Make sure there are appropriate dog toys and chews for him to focus on instead of the gravel.

If he starts to obsess on rocks, you might want to de-gravel an area of the yard and confine him to that area when you cannot keep a close eye on him.
 

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Discussion Starter · #4 ·
Unfortunately, whether he'll try to swallow the gravel - or chew on it hard enough to break his teeth - is going to be completely dependent on the individual dog. I would be extra careful, as Labs in particular are known for swallowing foreign objects. Puppies do explore the world with their mouths, so it's fairly normal behavior, but that doesn't mean it's safe in this instance.

You could try either raking up the gravel to make a potty space, or putting down something like a square of sod to help prevent the behavior (take him out on leash so he can't leave the area, that makes it super easy to reward when he potties outside anyway). Ideally you do need to prevent it, because every time he does it, there's a risk of him making a bad decision (like swallowing the rock), and it creates a habit that may become harder to break with time. Additionally, he may find you trying to get it out of his mouth a fun 'game' that gets him lots of attention, which will accidentally reinforce the behavior. With luck, he'll be less interested as he matures and start ignoring the gravel.

In the meantime, work on trading games with his toys and low value chews - offer him a higher value treat, take the toy/chew while he eats it, then give the toy/chew back. Practice often and work up to higher value items, so that he learns trading is fun and that 95-99% of the time, he gets the original item back. Then it will be much easier to convince him to trade in those incidents when you can't give him back whatever thing he's picked up that might be dangerous/expensive/gross/etc. But prevention is still key for the gravel thing to keep it from becoming a long-term problem.

Incidentally, I made the mistake of making it very fun for my younger dog to pick up gravel. He's two and will still occasionally bring a piece inside when he feels he isn't getting enough attention. We know by now that he'll just carry it around, stare at us, and drop it repeatedly and loudly to try to get us to engage, so I'm not too worried he'll actually chew/swallow a piece. But if I'd focused more on preventing the behavior rather than trading for treats/attention, he likely would never have created the 'game' in the first place, and I wouldn't have to worry at all.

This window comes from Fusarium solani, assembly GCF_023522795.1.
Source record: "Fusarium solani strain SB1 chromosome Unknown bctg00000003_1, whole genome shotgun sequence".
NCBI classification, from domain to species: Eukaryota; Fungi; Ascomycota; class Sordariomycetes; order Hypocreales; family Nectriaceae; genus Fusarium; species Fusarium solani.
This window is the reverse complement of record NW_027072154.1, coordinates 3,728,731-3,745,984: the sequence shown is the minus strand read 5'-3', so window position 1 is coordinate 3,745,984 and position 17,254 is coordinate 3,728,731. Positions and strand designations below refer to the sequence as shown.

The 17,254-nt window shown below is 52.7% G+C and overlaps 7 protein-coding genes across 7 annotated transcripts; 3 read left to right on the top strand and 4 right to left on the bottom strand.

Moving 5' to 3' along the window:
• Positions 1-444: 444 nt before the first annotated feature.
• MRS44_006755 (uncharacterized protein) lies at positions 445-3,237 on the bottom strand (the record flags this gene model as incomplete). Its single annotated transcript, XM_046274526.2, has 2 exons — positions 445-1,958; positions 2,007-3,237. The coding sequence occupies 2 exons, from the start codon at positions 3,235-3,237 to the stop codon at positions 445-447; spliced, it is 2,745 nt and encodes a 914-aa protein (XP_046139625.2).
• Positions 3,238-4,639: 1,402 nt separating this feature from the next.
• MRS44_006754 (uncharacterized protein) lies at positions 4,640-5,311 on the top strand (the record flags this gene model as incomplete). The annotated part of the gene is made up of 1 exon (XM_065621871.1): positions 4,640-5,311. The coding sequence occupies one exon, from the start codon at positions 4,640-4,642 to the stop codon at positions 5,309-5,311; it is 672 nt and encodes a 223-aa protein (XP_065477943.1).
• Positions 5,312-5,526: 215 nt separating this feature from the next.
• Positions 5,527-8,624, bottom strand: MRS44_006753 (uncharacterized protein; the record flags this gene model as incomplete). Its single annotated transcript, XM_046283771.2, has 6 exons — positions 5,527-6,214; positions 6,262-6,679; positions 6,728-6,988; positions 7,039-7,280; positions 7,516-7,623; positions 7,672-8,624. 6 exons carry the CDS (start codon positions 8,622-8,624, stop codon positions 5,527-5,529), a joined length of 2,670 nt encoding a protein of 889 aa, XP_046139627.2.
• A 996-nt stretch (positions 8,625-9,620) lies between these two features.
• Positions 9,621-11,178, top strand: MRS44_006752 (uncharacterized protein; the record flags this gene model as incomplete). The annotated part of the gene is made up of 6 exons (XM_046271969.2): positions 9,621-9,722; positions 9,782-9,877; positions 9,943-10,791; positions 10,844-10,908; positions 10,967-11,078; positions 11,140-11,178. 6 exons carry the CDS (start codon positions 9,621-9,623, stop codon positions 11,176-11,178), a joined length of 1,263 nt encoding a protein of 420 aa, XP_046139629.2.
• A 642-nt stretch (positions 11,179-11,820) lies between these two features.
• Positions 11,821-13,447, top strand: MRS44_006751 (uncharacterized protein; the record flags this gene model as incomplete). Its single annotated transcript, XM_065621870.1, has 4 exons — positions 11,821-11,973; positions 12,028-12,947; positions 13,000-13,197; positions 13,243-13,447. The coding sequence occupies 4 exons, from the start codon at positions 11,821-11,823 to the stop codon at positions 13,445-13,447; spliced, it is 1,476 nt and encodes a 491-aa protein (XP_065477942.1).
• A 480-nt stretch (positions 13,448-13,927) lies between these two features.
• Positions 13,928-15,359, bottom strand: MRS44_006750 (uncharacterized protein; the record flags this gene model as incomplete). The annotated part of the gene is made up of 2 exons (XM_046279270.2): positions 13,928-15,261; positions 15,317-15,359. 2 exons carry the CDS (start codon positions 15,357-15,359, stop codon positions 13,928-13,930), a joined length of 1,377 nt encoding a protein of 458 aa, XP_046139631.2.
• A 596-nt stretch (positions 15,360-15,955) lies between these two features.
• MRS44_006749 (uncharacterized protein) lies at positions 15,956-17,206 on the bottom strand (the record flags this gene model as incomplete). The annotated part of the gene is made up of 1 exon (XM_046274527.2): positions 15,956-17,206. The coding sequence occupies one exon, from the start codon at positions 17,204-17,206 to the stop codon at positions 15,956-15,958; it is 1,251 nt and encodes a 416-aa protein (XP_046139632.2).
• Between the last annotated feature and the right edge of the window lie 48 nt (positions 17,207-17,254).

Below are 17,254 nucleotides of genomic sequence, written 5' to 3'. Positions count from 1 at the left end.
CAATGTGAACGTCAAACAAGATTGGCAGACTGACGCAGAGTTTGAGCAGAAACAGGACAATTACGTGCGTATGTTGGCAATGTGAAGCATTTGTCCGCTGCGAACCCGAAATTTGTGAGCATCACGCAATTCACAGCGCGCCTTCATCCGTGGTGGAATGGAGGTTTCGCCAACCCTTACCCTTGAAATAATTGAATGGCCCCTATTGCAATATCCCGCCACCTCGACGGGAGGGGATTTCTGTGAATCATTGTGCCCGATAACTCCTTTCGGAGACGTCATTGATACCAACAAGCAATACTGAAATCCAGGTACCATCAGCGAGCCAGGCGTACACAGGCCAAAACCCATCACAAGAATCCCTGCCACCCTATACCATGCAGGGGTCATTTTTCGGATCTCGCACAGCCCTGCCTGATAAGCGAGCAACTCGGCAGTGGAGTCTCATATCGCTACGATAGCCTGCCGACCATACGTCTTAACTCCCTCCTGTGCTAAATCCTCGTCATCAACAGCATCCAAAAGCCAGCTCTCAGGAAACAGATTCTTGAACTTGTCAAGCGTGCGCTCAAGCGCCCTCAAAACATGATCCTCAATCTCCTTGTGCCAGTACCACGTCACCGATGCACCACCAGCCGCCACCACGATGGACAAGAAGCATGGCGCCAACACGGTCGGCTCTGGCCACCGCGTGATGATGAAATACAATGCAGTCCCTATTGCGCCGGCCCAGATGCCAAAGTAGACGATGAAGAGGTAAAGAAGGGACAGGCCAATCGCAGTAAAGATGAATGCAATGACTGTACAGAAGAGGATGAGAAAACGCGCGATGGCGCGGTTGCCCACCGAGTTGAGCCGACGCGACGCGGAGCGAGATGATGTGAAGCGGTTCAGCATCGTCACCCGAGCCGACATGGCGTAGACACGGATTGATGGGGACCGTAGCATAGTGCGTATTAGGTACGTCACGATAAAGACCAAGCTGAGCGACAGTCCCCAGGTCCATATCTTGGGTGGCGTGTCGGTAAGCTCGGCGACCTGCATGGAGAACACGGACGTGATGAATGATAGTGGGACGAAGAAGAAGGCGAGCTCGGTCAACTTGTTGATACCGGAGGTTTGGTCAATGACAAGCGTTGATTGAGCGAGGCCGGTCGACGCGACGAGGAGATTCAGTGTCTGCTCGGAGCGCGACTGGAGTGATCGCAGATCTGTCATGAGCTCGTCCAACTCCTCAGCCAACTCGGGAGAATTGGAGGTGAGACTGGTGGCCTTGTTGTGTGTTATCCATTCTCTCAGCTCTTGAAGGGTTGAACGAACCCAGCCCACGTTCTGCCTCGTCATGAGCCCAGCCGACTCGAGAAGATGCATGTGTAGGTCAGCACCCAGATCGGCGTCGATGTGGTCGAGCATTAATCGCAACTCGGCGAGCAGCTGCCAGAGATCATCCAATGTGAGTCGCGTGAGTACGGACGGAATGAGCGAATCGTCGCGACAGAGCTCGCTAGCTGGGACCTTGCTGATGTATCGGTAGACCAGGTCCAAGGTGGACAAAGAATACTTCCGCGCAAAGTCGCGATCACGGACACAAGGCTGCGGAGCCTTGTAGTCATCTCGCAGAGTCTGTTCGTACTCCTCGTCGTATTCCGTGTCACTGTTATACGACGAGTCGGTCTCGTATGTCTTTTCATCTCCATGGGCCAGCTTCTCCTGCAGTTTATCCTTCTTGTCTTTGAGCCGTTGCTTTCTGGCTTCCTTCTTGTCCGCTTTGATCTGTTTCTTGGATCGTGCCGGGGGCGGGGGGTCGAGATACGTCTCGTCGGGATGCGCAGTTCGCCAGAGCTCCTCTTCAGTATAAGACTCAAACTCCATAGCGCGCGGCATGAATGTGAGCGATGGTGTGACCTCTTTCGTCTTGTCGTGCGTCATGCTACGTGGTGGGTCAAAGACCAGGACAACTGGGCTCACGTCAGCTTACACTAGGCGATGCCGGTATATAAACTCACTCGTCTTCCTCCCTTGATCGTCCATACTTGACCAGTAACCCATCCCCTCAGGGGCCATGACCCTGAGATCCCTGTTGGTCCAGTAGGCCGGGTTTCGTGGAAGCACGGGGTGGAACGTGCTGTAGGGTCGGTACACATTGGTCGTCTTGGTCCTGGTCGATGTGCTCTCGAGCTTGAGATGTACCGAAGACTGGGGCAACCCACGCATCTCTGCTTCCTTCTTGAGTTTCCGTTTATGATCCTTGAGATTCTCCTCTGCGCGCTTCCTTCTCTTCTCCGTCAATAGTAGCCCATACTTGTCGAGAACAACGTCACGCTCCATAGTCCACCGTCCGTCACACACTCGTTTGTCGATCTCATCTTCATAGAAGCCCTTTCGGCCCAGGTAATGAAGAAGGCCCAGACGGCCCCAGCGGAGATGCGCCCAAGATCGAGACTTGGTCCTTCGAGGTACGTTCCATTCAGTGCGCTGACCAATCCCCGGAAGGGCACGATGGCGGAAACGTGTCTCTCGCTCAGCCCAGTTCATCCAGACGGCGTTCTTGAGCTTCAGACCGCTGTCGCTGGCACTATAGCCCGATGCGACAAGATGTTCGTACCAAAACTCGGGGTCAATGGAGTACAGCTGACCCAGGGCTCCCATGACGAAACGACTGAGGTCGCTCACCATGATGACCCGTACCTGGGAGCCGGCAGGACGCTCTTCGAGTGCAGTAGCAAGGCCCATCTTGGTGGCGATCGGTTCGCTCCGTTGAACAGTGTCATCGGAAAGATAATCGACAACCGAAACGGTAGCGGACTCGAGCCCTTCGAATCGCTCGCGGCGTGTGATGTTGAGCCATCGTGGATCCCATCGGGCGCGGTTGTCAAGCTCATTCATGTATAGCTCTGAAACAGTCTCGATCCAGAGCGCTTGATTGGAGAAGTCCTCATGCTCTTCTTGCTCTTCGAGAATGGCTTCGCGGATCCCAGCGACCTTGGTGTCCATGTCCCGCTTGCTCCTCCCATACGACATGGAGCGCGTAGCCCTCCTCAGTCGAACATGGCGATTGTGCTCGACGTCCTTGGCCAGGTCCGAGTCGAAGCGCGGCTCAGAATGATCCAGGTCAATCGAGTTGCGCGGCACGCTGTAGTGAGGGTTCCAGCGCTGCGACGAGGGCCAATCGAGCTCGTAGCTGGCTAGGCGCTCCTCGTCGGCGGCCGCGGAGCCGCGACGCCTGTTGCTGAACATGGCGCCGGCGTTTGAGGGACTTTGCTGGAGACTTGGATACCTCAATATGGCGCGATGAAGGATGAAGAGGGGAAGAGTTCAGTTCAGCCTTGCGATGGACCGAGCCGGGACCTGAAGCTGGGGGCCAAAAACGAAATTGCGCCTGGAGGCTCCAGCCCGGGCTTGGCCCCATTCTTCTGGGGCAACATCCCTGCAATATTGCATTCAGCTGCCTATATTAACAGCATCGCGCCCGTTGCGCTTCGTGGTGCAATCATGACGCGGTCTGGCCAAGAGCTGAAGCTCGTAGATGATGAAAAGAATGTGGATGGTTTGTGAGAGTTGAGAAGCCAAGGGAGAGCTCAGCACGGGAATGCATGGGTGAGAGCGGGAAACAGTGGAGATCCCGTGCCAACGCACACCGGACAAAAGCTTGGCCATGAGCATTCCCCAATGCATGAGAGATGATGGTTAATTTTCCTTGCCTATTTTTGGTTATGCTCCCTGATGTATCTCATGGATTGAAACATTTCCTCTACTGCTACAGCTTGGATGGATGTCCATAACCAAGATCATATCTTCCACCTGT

Thank you for your advice and suggestions.
 

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Discussion Starter · #5 ·
Labs are notorious for eating everything. My sibling's 11 yr old lab got very ill once. She called the vet and he said to bring him him and the vet would run a bunch of tests to see what was going on. My sibling brought him in and when the vet saw the dog he said " you didn't tell me he was a lab. He ate something. I'll do surgery and remove it and he'll be fine." The lab had eaten an oak ball and it was poisoning him and blocking his intestines.

When my sibling picked him up, she noticed the poster on the exam room wall - it was of a lab surrounded by the 100 tennis balls he had eaten and had surgically removed.

So always assume that whatever your lab puts in his mouth he will likely swallow. Teach him "drop it" (drop what he has already picked up) and "leave it" (ignore what he is showing an interest in). Do this by having him trade the rock in his mouth for a better tasting treat. Use the drop it command every time. He'll figure out that dropping the rock will get him something better. For leave it, as soon as he starts showing an interest in the gravel, re-direct him to something appropriate (toy, chew) and give him a treat when he ignores the gravel.

Make sure there are appropriate dog toys and chews for him to focus on instead of the gravel.

If he starts to obsess on rocks, you might want to de-gravel an area of the yard and confine him to that area when you cannot keep a close eye on him.
Thank you for your advice.